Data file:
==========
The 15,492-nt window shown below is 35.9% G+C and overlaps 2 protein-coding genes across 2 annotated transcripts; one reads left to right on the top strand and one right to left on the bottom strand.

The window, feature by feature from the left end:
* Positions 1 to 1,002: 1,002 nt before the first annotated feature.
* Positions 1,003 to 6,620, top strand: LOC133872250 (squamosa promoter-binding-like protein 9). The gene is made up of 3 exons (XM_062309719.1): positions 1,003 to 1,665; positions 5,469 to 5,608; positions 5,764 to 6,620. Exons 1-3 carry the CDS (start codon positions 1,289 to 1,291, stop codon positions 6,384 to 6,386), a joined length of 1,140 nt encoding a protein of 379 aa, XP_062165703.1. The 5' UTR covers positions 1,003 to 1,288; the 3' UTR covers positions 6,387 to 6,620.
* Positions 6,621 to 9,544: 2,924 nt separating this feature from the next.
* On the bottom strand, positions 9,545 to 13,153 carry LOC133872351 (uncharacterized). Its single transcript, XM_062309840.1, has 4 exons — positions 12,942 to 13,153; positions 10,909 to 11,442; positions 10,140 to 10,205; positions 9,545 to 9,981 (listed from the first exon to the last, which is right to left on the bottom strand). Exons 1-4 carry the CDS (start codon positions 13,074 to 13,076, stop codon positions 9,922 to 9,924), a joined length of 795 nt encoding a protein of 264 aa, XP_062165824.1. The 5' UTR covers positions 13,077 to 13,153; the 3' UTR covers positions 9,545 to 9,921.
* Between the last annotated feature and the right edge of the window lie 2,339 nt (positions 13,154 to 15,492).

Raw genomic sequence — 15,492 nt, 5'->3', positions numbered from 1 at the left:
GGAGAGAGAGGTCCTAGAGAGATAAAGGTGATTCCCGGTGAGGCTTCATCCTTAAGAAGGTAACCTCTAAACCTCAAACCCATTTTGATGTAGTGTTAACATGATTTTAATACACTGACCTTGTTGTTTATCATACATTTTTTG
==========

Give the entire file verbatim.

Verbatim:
The 15,492-nt window shown below is 35.9% G+C and overlaps 2 protein-coding genes across 2 annotated transcripts; one reads left to right on the top strand and one right to left on the bottom strand.

The window, feature by feature from the left end:
* Positions 1 to 1,002: 1,002 nt before the first annotated feature.
* Positions 1,003 to 6,620, top strand: LOC133872250 (squamosa promoter-binding-like protein 9). The gene is made up of 3 exons (XM_062309719.1): positions 1,003 to 1,665; positions 5,469 to 5,608; positions 5,764 to 6,620. Exons 1-3 carry the CDS (start codon positions 1,289 to 1,291, stop codon positions 6,384 to 6,386), a joined length of 1,140 nt encoding a protein of 379 aa, XP_062165703.1. The 5' UTR covers positions 1,003 to 1,288; the 3' UTR covers positions 6,387 to 6,620.
* Positions 6,621 to 9,544: 2,924 nt separating this feature from the next.
* On the bottom strand, positions 9,545 to 13,153 carry LOC133872351 (uncharacterized). Its single transcript, XM_062309840.1, has 4 exons — positions 12,942 to 13,153; positions 10,909 to 11,442; positions 10,140 to 10,205; positions 9,545 to 9,981 (listed from the first exon to the last, which is right to left on the bottom strand). Exons 1-4 carry the CDS (start codon positions 13,074 to 13,076, stop codon positions 9,922 to 9,924), a joined length of 795 nt encoding a protein of 264 aa, XP_062165824.1. The 5' UTR covers positions 13,077 to 13,153; the 3' UTR covers positions 9,545 to 9,921.
* Between the last annotated feature and the right edge of the window lie 2,339 nt (positions 13,154 to 15,492).

Raw genomic sequence — 15,492 nt, 5'->3', positions numbered from 1 at the left:
GGAGAGAGAGGTCCTAGAGAGATAAAGGTGATTCCCGGTGAGGCTTCATCCTTAAGAAGGTAACCTCTAAACCTCAAACCCATTTTGATGTAGTGTTAACATGATTTTAATACACTGACCTTGTTGTTTATCATACATTTTTTG